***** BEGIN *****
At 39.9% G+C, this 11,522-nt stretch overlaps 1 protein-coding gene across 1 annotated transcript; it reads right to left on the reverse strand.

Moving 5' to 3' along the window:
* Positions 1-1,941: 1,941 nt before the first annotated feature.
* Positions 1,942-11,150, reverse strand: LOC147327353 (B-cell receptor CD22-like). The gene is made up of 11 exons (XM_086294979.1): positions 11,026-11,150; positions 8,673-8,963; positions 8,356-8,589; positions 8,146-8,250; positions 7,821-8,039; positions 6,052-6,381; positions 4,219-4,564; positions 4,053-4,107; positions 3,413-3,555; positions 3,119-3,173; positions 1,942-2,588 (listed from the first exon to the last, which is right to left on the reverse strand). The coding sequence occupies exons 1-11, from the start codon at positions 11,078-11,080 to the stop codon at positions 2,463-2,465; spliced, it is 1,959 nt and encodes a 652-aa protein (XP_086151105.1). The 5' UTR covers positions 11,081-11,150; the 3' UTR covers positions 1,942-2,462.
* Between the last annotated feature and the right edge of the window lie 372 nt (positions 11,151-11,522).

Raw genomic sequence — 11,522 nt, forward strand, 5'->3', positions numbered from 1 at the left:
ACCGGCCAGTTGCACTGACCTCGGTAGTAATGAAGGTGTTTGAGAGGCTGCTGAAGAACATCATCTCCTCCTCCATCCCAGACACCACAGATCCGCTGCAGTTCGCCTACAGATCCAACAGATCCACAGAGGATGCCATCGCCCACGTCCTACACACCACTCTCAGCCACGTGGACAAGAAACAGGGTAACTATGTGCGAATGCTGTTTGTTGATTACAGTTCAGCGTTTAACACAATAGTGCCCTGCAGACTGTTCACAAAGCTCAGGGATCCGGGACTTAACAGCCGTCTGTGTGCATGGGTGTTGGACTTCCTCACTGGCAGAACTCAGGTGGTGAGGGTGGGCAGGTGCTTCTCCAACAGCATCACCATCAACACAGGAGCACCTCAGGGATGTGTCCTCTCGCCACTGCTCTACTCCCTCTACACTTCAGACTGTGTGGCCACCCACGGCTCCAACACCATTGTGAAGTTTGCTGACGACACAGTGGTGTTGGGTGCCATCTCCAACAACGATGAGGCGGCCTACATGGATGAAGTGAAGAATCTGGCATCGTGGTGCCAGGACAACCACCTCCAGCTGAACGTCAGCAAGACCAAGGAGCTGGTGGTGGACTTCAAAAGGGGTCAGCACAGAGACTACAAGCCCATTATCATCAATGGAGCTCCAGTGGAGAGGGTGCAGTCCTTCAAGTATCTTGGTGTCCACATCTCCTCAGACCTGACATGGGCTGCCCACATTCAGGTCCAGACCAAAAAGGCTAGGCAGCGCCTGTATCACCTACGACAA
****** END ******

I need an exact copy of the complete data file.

At 39.9% G+C, this 11,522-nt stretch overlaps 1 protein-coding gene across 1 annotated transcript; it reads right to left on the reverse strand.

Moving 5' to 3' along the window:
* Positions 1-1,941: 1,941 nt before the first annotated feature.
* Positions 1,942-11,150, reverse strand: LOC147327353 (B-cell receptor CD22-like). The gene is made up of 11 exons (XM_086294979.1): positions 11,026-11,150; positions 8,673-8,963; positions 8,356-8,589; positions 8,146-8,250; positions 7,821-8,039; positions 6,052-6,381; positions 4,219-4,564; positions 4,053-4,107; positions 3,413-3,555; positions 3,119-3,173; positions 1,942-2,588 (listed from the first exon to the last, which is right to left on the reverse strand). The coding sequence occupies exons 1-11, from the start codon at positions 11,078-11,080 to the stop codon at positions 2,463-2,465; spliced, it is 1,959 nt and encodes a 652-aa protein (XP_086151105.1). The 5' UTR covers positions 11,081-11,150; the 3' UTR covers positions 1,942-2,462.
* Between the last annotated feature and the right edge of the window lie 372 nt (positions 11,151-11,522).

Raw genomic sequence — 11,522 nt, forward strand, 5'->3', positions numbered from 1 at the left:
ACCGGCCAGTTGCACTGACCTCGGTAGTAATGAAGGTGTTTGAGAGGCTGCTGAAGAACATCATCTCCTCCTCCATCCCAGACACCACAGATCCGCTGCAGTTCGCCTACAGATCCAACAGATCCACAGAGGATGCCATCGCCCACGTCCTACACACCACTCTCAGCCACGTGGACAAGAAACAGGGTAACTATGTGCGAATGCTGTTTGTTGATTACAGTTCAGCGTTTAACACAATAGTGCCCTGCAGACTGTTCACAAAGCTCAGGGATCCGGGACTTAACAGCCGTCTGTGTGCATGGGTGTTGGACTTCCTCACTGGCAGAACTCAGGTGGTGAGGGTGGGCAGGTGCTTCTCCAACAGCATCACCATCAACACAGGAGCACCTCAGGGATGTGTCCTCTCGCCACTGCTCTACTCCCTCTACACTTCAGACTGTGTGGCCACCCACGGCTCCAACACCATTGTGAAGTTTGCTGACGACACAGTGGTGTTGGGTGCCATCTCCAACAACGATGAGGCGGCCTACATGGATGAAGTGAAGAATCTGGCATCGTGGTGCCAGGACAACCACCTCCAGCTGAACGTCAGCAAGACCAAGGAGCTGGTGGTGGACTTCAAAAGGGGTCAGCACAGAGACTACAAGCCCATTATCATCAATGGAGCTCCAGTGGAGAGGGTGCAGTCCTTCAAGTATCTTGGTGTCCACATCTCCTCAGACCTGACATGGGCTGCCCACATTCAGGTCCAGACCAAAAAGGCTAGGCAGCGCCTGTATCACCTACGACAA